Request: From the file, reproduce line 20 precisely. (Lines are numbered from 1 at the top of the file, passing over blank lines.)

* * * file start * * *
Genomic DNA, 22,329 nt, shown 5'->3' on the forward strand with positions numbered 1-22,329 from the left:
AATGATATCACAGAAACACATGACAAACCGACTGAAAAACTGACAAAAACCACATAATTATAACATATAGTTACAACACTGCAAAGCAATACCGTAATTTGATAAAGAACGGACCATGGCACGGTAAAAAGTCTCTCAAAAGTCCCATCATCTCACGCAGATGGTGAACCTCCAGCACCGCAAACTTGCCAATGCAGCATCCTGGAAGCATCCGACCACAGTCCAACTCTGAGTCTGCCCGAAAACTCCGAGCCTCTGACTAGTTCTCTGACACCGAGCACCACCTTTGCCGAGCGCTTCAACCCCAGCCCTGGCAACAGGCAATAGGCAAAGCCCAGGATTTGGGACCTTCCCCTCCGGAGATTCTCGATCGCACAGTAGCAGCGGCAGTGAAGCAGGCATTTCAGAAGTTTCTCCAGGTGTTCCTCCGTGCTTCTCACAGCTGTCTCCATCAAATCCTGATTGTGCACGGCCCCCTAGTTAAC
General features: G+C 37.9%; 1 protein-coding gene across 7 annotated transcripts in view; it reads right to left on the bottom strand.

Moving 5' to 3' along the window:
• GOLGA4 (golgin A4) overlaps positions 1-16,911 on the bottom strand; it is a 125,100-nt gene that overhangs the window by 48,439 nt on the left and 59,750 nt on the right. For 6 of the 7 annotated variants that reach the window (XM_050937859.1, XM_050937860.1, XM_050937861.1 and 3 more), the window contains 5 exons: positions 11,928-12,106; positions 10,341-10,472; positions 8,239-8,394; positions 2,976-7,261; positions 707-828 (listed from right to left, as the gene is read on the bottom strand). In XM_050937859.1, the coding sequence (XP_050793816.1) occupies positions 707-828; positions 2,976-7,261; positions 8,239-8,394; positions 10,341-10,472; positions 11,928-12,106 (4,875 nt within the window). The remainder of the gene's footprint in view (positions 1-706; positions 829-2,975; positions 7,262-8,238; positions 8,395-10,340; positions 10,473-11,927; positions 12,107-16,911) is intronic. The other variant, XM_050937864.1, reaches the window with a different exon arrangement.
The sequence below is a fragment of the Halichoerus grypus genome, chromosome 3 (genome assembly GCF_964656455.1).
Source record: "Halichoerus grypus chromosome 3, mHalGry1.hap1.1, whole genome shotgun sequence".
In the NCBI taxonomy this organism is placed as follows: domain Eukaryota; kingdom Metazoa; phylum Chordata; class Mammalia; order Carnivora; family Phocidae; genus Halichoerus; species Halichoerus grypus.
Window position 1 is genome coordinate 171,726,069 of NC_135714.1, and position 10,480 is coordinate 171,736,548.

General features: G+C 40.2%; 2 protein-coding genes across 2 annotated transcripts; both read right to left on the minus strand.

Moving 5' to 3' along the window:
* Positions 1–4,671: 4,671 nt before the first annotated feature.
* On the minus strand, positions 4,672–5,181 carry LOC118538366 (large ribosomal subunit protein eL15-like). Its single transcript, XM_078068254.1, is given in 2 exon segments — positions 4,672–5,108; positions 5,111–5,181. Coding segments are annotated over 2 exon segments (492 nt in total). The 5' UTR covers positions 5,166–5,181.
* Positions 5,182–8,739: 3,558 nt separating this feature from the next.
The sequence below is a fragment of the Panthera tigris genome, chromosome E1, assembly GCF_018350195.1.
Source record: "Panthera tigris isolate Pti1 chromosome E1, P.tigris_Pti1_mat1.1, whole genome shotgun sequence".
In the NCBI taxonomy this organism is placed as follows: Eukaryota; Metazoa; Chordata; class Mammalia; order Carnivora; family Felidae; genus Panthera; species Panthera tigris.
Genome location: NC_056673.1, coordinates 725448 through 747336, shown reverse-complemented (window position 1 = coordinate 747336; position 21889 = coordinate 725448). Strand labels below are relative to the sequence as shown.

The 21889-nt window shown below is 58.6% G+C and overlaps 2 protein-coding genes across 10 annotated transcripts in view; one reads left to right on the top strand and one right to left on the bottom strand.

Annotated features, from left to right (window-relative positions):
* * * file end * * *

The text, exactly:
Annotated features, from left to right (window-relative positions):